It occurs in ten lines, five pairs of rhyming couplets. The harmonic progression from couplet to couplet is exploratory, with a long-delayed cadence finally tip-toeing back to the tonic by means of an unexpected V/V chord.

Richman plays all the way through the progression with a chordal lead guitar part to start the song and it looks like this (chords one bar each unless noted).

I - IV - iii - ii
I - IV - iii - ii
IV - V - IV - V
I - IV - I - IV
I - IV - I - V (two bars) - IV - V/V - I

Interestingly, though, when it repeats and the first verse starts, it's not on that I chord. He hangs on the I for a total of five measures through the end of the intro and the transition and starts the verse on the next chord, the IV. He groups the measures in four, though, and ends on the next I chord. Second time through, the progression doesn't go to I, so he cuts it off at three bars.

IV - iii - ii - I
IV - iii - ii

The verse also does away with the weirdness you see above in the last line I've written out of the original chord progression, changing it to four bars of tonic prolongation and a perfectly square, four measure V - IV - V/V - I progression for that couplet refrain.

One more verse and we're done.

Monday, April 17, 2017

Public Nuisance - "Magical Music Box" (1968 or '69)

The I chord goes the the IV chord and then to the V. It resolves back to the I.

You play with these expectations to build structures for verses, bridges, and choruses, but no song I know subverts the whole business like this one.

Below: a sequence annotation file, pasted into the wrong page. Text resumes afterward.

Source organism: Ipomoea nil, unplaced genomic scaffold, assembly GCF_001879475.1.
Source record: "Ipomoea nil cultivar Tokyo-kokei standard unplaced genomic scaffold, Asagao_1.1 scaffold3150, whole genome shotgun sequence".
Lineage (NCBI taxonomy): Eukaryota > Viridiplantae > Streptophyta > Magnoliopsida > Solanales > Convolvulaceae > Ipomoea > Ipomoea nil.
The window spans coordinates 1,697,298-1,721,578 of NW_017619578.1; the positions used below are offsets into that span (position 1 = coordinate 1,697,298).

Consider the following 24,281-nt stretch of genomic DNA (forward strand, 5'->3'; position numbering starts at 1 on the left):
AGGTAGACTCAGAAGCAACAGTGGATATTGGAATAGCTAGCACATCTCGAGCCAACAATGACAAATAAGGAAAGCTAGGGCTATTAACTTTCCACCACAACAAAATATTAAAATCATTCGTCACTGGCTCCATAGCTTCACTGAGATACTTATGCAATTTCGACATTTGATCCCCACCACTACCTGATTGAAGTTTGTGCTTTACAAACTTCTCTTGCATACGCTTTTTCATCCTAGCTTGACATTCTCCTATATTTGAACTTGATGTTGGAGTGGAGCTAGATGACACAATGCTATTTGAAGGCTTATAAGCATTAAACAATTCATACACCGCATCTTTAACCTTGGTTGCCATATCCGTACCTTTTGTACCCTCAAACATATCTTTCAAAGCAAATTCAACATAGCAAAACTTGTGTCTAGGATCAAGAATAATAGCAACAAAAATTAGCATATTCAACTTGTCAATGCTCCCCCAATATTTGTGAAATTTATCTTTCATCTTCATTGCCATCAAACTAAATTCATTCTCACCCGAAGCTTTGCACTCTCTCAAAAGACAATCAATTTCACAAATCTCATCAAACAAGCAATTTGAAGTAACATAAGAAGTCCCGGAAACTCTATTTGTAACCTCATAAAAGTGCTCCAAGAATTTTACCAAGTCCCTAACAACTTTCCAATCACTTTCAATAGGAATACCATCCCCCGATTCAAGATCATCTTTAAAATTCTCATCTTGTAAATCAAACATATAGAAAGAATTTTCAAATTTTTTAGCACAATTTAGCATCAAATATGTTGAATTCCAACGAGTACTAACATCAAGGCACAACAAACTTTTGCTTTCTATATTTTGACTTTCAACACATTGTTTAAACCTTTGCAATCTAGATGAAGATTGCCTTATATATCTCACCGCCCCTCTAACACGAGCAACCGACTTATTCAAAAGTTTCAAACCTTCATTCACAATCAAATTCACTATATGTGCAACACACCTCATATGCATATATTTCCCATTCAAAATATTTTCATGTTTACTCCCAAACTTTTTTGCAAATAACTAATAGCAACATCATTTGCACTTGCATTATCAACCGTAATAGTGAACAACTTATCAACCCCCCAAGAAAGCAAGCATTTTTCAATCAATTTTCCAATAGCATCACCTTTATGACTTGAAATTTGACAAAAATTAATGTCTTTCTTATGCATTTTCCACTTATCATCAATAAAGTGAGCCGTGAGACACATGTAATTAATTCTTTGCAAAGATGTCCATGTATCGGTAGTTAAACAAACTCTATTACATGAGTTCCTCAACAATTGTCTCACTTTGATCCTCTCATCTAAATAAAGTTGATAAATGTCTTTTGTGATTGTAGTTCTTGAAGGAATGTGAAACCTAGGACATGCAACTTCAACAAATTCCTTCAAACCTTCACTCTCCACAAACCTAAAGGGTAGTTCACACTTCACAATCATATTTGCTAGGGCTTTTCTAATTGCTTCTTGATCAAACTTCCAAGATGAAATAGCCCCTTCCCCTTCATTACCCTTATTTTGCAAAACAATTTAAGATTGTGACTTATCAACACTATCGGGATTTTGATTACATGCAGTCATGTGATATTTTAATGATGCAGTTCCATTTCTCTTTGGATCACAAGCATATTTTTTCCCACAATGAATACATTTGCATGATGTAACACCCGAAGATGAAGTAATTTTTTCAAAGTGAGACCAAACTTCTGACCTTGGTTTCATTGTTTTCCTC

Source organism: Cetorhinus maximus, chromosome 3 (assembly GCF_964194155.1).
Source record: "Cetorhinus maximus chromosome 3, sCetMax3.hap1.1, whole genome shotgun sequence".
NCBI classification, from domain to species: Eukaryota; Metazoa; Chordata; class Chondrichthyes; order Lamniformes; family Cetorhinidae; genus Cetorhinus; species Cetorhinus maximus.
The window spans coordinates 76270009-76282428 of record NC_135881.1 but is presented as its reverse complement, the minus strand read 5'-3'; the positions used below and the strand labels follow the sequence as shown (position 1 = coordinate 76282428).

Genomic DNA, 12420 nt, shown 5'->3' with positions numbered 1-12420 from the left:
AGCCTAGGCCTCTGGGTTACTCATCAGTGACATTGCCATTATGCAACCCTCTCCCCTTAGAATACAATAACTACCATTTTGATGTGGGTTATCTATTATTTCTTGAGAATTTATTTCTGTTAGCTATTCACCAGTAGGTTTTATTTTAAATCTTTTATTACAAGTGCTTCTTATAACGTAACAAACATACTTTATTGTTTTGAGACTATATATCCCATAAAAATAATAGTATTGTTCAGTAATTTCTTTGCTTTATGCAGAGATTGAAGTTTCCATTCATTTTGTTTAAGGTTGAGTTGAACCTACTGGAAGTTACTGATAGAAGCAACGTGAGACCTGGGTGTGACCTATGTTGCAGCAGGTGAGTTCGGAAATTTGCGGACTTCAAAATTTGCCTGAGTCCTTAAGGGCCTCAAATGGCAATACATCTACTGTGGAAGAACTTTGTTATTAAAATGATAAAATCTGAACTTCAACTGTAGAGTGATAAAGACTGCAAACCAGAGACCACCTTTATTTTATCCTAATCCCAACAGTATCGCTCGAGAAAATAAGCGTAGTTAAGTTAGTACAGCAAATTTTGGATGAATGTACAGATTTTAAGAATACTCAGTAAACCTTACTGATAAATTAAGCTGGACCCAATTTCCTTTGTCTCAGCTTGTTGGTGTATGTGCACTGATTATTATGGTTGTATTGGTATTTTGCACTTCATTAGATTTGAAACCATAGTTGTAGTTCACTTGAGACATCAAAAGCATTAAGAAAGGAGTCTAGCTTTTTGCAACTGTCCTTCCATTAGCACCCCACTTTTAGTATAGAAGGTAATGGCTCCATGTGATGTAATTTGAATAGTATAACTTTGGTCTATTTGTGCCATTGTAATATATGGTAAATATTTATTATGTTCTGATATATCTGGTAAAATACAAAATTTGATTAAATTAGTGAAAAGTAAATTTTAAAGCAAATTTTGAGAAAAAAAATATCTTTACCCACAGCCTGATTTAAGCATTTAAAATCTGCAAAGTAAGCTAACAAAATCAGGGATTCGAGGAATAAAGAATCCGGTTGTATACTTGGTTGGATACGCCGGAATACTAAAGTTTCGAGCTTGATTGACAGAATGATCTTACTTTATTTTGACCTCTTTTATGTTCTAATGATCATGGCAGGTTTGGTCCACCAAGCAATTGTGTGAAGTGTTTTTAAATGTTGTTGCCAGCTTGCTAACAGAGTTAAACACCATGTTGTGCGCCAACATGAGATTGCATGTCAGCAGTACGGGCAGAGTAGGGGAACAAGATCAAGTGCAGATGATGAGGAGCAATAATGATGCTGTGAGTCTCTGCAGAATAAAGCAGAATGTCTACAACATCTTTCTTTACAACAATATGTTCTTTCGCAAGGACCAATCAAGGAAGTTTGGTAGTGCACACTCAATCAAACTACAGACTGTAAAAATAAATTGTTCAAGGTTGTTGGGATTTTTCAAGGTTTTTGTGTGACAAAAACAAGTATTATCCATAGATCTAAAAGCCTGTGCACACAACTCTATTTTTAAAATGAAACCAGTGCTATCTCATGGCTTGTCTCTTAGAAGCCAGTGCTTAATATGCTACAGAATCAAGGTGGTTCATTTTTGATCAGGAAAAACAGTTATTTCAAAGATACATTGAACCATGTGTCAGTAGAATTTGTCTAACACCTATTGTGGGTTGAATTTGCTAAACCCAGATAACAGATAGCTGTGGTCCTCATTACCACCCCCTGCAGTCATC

"Magical Music Box" seems to have three distinct sections. The band first come barrelling in with a I-IV progression and the continuation of this is how the verse begins, riding that fifth scale degree in the melody and ready to plunge gloriously into some inevitable cadence. By the end of the second line, things are already going wrong.

The second line instead just flops down onto the tonic note. It doesn't rhyme.

Neither do the third and fourth lines. Then, there's a fifth line, "I wonder what will come," first scale degree up to the second as the chord changes from I to IV. The second scale degree is not a part of the IV chord.

So, after an irregular set of five lines with no rhyming they pick their odd spot to move up to the V chord. Nevertheless, they ride it out like that cadence is coming

It isn't, though. It's back to the IV chord to start the chorus (0:42). This time, it's IV-V, so I guess it's a cadence when it goes from there to I, but they're landing on the downbeat of a consequent line, not an antecedent line. It's not the right time for it. Plus, that first line was only one bar long, not two like the one that follows it.

Second line of the chorus starts on that I chord and moves to IV, two bars like the I-IV in the verse. Back in the third line to I-IV again; are we going to have a rhyme here? Nah, instead they extend it two bars by going to the V chord, the same dominant prolongation we had in the fifth line of the verse. Again, it feels like an odd time for this event to occur.

No cadence even after the long-held V chord, it instead repeats the IV-V but with a different melody and this time for the full two bars. Still no cadence after this, it repeats instead that first line, but they treat it differently this time. They treat the two beats on the IV chord as a measure of 2/4 and then hold that V chord for two bars of 4/4.

You can't make this stuff up! (Well, of course, the genius that wrote this song did.)